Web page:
As I prepare for my Bible Study this evening, I come across these words from Christ, “Father, forgive them; for they do not know what they are doing” (Luke 23:34). I quote Rev. Adam Hamilton as he describes these words as, “the most magnificent and majestic words ever uttered by a dying man.” As I read this section, I was deeply moved. Here we have Jesus, scourged by the Romans, being mocked by a crowd, agonizing just to breathe, and yet Jesus musters up enough strength to pray over those who are persecuting him. While being the sacrificial lamb, the suffering servant, Jesus takes the form of high priest as he makes intercession to God on the behalf of those sinners who are persecuting him. What Love, What Grace, What power of Forgiveness could this be? I pause for a moment to question: “What does it mean to be forgiven?”, “What power is in these words from Christ as he delivers these words while on the cross?”, and “Have I forgotten the love my LORD has for me?”
What a joy and peace that encompasses a creator who forgives his creation for destroying all that the creator has made. And yet, it is in this forgiveness does God recreate what was once broken and destroyed. As a church, I question, “Where are we at being the called people who forgive rather than hold grudges?” Jesus called upon the Church, his followers, to be a light upon the hill, the salt of the earth, the lamp stand by which we are to be the exemplar community of forgiveness. And yet, it is often seen throughout many congregations the lost power of forgiveness when faith communities grumble and complain about observing a time weekly for communion with God. A time when we are to recall the power of a man’s dying agonizing words, “Father, forgive them.” This man, no stranger to the church, but the man is their acclaimed savior, LORD, and Master. And yet, in an act of what Jesus gave for us to remember who we are, and what God has done for us through his Grace, we have forgotten. Oh how we have forgotten the severity of sin and the blessedness of forgiveness. As Martin Luther pointed out, every Sunday should be a celebration of a mini-Easter as we remember all that God does for us. And in doing so, may we rejoice! Be Glad! And be the Easter people that Christ has called us to be, to offer forgiveness before we offer vengeance. As we continue to embark into this Holy Week, may we continue to reflect and pause as we seek the face of God, rather than our own face.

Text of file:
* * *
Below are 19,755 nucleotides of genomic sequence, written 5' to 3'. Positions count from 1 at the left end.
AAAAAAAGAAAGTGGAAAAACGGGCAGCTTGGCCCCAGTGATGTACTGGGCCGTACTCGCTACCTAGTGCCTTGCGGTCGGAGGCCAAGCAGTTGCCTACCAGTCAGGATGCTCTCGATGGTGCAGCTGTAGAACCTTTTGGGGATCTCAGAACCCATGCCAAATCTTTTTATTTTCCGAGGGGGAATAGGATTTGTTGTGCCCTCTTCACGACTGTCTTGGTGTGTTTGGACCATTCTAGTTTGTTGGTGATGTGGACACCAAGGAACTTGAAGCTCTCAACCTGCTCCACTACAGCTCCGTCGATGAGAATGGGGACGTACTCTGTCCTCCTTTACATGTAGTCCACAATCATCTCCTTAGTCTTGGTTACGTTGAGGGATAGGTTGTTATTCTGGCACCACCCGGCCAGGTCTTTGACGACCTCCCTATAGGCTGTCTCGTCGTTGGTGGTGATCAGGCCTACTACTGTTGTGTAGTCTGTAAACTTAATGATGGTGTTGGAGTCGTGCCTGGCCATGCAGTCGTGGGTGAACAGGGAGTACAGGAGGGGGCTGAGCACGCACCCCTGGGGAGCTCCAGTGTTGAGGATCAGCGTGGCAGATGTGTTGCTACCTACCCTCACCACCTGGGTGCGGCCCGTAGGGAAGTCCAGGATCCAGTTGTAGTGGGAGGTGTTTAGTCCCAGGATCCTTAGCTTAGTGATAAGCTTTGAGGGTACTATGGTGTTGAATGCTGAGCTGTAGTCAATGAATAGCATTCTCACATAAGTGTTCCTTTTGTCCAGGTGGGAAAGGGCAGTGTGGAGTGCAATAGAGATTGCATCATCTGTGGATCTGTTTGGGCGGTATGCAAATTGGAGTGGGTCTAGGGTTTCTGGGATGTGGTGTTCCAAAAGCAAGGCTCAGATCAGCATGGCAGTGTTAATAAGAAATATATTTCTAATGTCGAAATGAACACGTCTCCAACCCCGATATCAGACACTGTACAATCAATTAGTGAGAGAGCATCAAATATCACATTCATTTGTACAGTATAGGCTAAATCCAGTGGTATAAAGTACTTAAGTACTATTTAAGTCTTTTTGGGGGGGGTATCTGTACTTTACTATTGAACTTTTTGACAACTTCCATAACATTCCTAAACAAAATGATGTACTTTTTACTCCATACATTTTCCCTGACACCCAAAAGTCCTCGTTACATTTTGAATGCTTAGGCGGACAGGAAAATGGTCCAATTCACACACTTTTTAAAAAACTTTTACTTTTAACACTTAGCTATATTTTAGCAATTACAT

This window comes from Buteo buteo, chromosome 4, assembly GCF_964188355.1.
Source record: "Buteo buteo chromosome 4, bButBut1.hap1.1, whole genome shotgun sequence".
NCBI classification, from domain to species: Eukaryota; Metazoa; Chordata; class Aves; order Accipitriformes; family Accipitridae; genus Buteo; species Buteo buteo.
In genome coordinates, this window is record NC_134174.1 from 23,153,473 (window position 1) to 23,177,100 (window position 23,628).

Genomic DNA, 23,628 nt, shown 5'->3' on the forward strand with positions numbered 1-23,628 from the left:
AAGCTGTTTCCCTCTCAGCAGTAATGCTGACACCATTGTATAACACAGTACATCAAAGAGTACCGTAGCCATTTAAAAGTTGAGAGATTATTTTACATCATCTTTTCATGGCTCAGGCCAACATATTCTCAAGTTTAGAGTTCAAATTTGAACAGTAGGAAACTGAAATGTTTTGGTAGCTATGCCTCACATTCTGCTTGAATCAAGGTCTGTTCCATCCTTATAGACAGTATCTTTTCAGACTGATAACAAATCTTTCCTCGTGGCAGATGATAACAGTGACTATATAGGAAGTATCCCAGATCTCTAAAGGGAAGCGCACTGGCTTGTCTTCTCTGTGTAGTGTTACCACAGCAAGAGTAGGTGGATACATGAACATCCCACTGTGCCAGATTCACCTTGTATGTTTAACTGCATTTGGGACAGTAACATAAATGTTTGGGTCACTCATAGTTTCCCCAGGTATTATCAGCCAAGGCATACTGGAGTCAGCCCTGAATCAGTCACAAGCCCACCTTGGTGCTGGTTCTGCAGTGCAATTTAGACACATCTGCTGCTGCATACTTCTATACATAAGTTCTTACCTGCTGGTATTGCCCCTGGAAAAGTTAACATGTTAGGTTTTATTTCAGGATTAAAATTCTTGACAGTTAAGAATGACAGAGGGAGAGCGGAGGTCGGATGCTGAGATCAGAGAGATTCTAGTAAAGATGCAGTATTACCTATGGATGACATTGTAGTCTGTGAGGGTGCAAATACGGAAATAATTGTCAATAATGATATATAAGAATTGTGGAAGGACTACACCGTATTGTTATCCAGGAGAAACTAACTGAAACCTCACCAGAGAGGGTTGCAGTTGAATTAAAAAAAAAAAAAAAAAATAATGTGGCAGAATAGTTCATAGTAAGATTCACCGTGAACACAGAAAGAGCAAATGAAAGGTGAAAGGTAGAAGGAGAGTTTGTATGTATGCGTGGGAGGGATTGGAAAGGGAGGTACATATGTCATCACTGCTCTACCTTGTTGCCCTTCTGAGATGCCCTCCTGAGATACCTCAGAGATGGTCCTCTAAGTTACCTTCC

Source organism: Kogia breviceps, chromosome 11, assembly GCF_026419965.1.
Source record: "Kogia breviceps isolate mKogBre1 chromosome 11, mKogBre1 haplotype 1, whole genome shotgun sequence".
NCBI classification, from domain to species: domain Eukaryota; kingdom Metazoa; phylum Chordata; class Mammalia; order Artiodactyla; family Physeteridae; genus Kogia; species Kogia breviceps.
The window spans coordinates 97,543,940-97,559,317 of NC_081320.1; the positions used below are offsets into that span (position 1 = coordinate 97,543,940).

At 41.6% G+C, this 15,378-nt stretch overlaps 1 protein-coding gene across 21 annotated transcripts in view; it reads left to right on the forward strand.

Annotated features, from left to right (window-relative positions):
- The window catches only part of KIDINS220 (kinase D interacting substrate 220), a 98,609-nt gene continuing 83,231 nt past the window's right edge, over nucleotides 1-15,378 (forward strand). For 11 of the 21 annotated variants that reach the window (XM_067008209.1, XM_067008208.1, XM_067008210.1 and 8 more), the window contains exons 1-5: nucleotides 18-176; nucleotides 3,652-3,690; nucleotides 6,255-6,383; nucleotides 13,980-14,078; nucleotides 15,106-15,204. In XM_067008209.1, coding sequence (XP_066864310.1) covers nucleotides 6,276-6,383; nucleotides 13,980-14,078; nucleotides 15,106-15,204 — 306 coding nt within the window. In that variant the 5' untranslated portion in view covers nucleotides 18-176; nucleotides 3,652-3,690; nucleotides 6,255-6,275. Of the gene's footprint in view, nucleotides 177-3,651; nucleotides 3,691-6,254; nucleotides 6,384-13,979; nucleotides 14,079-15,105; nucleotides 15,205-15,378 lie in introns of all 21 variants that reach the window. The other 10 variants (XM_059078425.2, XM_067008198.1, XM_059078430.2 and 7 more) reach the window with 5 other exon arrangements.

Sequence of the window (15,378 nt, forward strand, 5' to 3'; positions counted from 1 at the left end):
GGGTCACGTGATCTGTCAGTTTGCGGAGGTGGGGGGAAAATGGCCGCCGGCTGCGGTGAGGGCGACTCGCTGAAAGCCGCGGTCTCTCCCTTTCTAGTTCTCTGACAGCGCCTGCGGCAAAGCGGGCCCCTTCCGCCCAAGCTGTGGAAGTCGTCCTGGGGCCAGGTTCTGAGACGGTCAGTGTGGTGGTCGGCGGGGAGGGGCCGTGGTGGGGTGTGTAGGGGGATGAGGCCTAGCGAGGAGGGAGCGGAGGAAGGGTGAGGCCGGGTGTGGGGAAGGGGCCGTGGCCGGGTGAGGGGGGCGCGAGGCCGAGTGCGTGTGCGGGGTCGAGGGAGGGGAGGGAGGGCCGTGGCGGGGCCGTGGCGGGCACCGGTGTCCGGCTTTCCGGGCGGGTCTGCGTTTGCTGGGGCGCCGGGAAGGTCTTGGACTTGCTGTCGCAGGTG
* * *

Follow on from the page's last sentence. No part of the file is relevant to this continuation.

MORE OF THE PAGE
Hamilton, Adam 24 Hours That Changed the World, pg. 106